Carroll, John M. (2003). HCI Models, Theories, and Frameworks. Elsevier Science. ISBN: 1-55860-808-7
This book is out of print. You find alternative texts and articles below. They are available from the university library web site and the Internet. If you have access to the main textbook, follow the reading instructions in the schedule.
Lecture January 22: Introduction and Activity analysis
Introduction: Jonathan Grudin. (2006) Is HCI Homeless? In Search of Inter-Disciplinary Status. (2006) Interactions, 13, (1), (January + February). pp 54-59
Donald Norman. (2005) Human-Centered Design Considered Harmful. Interactions, 12 (4), (July + August). pp. 14-19
Webb version of chapter 11 in the main textbook:
Activity theory: Olav W. Bertelsen & Susanne Bødker (2003). Activity Theory. Chapter 11 in Carroll, John M. (2003). HCI Models, Theories, and Frameworks. Elsevier
Science. (OBSERVE the specific login instruction as guest to access the documents!)
Additional texts on Activity theory:
Beaudouin-Lafon, M. 2004. Designing interaction, not interfaces. In Proceedings of the Working Conference on Advanced Visual interfaces (Gallipoli, Italy, May 25 - 28, 2004). AVI '04. ACM, New York, NY, 15-22. Has to be downloaded at the unversity or by using CAS login.
Kaptelinin, Victor, Nardi, Bonnie, & Macaulay, Catriona (1999). The Activity Checklist: A Tool for
Representing the “Space” of Context. Interactions: new visions of human-computer interaction, 6
(4), 27-39. (available through the university library e-journals).
Tan, Stella & Gavin, Melles. 2010. An activity theory focused case study of graphic designers' tool-mediated activities during the conceptual design phase. Design Studies 31, 461-478. (available through the university library e-journals)
Lecture January 25: Activity analysis contd.
Alternative texts to chapter 9 in the main textbook:
Moira Chin et al. (2002). Cognitive Work Analysis of the Command and Control Work Domain.
Sanderson, Penelope (1998). Cognitive Work Analysis and the Analysis, Design, and
Evaluation of Human-Computer Interactive Systems click on sanderson-cwa-hci.pdf
Fidel, R., Pejtersen, A.M. (2004). From Information Behavior Research to the Design of Information Systems: the Cognitive Work Analysis Framework. Information Research: An International Electronic Journal, 10(1). (click on paper210.html)
Halverson, Christine A. (2002). Activity Theory and Distributed Cognition: Or What Does CSCW Need to DO with Theories? Computer Supported Cooperative Work, 11 (1-2), 243-267. (available through the university library e-journals).
Edwin Hutchins (1995). How a cockpit remembers its speeds. Cognitive Science, 19, 265-288.
Lecture February 1 Part I: Task analysis
HTA: Shepherd, Andrew (1998). HTA as a
framework for task analysis. Ergonomics, Vol. 41, issue 11,
1537-1552. (available through the university library e-journals).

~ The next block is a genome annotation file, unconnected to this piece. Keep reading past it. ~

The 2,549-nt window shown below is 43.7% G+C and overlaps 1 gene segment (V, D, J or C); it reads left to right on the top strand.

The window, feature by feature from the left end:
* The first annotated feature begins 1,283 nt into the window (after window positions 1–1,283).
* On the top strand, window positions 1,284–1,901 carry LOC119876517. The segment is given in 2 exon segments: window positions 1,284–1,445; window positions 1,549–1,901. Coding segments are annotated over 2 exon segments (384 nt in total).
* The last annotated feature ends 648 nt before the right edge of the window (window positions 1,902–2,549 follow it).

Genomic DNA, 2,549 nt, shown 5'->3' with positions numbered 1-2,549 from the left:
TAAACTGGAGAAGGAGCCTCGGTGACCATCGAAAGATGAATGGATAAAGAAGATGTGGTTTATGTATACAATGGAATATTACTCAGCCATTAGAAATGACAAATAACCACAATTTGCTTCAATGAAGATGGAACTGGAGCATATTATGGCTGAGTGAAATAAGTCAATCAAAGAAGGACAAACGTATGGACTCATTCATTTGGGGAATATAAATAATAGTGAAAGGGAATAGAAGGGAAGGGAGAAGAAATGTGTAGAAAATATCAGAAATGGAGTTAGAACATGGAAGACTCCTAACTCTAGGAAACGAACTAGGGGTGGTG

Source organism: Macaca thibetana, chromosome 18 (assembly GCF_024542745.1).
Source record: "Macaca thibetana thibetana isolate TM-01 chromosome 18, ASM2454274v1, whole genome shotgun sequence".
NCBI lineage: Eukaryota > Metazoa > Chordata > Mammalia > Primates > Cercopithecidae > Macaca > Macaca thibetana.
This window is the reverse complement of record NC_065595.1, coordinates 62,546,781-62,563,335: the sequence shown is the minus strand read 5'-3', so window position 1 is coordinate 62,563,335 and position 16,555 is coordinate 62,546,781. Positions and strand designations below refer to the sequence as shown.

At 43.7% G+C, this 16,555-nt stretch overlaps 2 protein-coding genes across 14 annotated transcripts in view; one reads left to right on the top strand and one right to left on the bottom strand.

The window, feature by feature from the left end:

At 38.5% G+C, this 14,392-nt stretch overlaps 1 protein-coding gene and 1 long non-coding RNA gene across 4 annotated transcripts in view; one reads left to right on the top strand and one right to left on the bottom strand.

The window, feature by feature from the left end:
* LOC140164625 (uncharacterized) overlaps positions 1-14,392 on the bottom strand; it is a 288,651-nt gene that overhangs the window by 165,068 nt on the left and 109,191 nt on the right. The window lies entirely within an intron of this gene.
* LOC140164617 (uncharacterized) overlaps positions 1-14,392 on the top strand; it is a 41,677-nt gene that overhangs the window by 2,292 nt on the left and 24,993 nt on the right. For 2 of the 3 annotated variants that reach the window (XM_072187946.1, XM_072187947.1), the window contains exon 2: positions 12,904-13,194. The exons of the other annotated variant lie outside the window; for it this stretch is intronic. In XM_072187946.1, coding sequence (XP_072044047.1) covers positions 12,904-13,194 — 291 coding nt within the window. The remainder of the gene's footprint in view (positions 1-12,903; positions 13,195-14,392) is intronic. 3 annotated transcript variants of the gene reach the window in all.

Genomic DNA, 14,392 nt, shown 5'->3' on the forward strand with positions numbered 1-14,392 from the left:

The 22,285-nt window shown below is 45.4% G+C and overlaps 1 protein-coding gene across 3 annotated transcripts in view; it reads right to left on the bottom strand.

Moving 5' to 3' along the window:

Ormerod, T.C. & Shepherd, A. (2004). Using task analysis for information requirements specification: The SGT method. Chapter in D. Diaper & N. Stanton (Eds.): The Handbook of Task Analysis for Human-Computer Interaction. London: Lawrence Erlbaum Associates
Alternative text to chapter 4 in the main textbook:
Task Analysis and GOMS: Bonnie E. John and David E. Kieras (1996). The GOMS family of user interface analysis techniques: comparison and contrast. In ACM Transactions on Computer-Human Interaction, Volume 3 , Issue 4, pages: 320 - 351 (available through the university library e-journals).
Section 2.3 is optional to read.
Lecture February 1 Part II: Role and work division
Participatory design: Finn Kensing & Jeanette Blomberg (1998). Participatory Design: Issues and Concerns. Computer Supported Cooperative Work, Vol 7, no 3-4, 167-185 (available through the university library e-journals).
User-driven design: Fisher & Herrmann (2011). Socio-Technical Systems - A Meta-Design Perspective. International Journal for Sociotechnology and Knowledge Development, 3(1), 1-33.
Prototyping: Elizabeth Gerber, (2012). The psychological experience of prototyping. Design Studies Vol. 33, pp 64-84. (available through the university library e-journals and here)
Lecture 5 February: Outcome 1: Behaviour change
Motivation: Self-Determination Theory on Wikipedia
Design: Fogg, BJ.: A Behavior Model for Persuasive Design. Persuasive?09, April 26-29, Claremont, California, USA.
Design: Harri Oinas-Kukkonen. Behavior Change Support Systems: A Research Model and Agenda. Thomas Ploug, Per F. V. Hasle, Harri Oinas-Kukkonen (Eds.): Persuasive Tech-nology, 5th International Conference, PERSUASIVE 2010, LNCS 6137, Springer 2010
Example of physical activity: Consolvo, S., Everitt, K., Smith, I., & Landay, J. A. Design requirements for technologies that encourage physical activity. In proceedings of the Conference on Human Factors in Computing Systems (ACM SIGCHI) 457-466, (2006)
Example 2 with tailored feedback: Nathalie Colineau, Cecile Paris.: Motivating reflection about health within the family: the use of goal setting and tailored feedback. UMUAI 21(4-5):341-376, 2011. (available within the university)
Lecture 8 February: Outcome 2: Empowerment and autonomy, formal methods
Formal methods: Alan Dix (2003). Upside-Downs and Algorithms--Computational Formalisms and Theory. In Carroll, John M. (2003). HCI Models, Theories, and Frameworks. Elsevier
Lecture 22 March: Reviewing course content and focus topics